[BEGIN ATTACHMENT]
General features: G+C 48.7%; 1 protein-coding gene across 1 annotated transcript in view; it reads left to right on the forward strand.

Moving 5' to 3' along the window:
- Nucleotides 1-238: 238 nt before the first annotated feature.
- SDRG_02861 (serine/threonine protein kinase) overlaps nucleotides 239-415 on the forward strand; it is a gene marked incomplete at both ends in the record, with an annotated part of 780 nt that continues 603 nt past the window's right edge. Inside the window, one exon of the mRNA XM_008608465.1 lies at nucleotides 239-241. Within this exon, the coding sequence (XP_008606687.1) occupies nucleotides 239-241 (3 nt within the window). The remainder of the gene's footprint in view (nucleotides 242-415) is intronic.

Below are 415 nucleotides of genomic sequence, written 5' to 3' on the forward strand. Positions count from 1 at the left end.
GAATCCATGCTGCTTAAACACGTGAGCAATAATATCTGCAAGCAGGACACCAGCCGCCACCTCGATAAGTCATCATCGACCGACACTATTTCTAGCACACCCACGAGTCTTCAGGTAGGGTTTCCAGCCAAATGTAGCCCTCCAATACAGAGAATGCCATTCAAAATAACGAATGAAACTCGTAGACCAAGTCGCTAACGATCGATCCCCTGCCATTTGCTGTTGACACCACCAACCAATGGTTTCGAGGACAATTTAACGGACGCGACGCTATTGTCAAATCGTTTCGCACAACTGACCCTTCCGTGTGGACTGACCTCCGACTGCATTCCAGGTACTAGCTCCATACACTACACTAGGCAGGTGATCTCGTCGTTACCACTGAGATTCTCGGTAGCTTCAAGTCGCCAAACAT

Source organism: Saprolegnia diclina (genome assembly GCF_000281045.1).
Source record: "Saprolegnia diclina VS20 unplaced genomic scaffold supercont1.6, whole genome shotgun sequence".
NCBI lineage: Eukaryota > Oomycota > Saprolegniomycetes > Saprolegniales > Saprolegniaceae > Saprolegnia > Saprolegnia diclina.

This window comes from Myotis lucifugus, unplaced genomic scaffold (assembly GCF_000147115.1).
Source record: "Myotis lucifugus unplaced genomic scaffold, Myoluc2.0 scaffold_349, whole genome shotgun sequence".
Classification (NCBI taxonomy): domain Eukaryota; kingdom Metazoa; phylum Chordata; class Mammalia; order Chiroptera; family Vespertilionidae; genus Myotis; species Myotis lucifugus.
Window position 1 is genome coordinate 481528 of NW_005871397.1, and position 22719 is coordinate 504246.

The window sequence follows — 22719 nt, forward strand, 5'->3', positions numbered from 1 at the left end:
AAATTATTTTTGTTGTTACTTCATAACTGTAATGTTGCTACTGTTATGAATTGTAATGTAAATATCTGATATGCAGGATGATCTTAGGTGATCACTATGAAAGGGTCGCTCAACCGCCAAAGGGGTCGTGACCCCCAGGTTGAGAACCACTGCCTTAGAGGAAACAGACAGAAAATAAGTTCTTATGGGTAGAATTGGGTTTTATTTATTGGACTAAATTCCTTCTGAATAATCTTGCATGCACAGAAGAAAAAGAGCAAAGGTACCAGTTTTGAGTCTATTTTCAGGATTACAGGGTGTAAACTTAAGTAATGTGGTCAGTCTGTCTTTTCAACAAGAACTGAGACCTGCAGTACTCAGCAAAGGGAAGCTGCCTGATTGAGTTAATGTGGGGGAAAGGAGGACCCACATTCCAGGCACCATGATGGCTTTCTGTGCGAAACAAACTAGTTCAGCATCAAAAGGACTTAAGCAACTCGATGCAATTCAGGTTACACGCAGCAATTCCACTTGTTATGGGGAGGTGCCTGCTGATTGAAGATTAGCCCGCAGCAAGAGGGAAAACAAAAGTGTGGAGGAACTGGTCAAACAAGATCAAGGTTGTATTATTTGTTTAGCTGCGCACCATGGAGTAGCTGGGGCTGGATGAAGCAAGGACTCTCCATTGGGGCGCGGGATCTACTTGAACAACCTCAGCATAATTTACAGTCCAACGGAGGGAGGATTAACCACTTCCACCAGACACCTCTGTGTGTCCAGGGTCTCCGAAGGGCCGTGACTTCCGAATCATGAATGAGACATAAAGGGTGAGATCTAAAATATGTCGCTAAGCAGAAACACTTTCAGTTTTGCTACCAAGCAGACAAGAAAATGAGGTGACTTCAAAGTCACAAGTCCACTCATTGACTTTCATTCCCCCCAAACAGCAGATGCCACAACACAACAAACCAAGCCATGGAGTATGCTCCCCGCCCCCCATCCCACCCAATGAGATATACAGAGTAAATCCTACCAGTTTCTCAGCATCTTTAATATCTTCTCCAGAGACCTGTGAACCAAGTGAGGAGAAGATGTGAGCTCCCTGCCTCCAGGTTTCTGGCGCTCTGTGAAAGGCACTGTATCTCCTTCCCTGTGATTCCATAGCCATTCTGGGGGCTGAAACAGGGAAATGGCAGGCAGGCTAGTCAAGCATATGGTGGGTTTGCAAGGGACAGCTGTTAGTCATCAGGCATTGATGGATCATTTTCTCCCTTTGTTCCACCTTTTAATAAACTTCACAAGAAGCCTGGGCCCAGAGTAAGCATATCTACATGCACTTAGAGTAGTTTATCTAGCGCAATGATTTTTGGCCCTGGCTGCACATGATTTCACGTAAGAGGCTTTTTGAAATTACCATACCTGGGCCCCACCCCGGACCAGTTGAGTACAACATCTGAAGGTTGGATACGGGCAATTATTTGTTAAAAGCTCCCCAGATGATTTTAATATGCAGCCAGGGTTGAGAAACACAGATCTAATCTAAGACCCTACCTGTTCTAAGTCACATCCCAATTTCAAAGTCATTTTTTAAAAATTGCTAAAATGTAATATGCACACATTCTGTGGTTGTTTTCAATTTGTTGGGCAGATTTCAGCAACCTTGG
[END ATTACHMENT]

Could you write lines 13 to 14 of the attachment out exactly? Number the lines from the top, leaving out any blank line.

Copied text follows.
Window position 1 is genome coordinate 481528 of NW_005871397.1, and position 22719 is coordinate 504246.

The window sequence follows — 22719 nt, forward strand, 5'->3', positions numbered from 1 at the left end: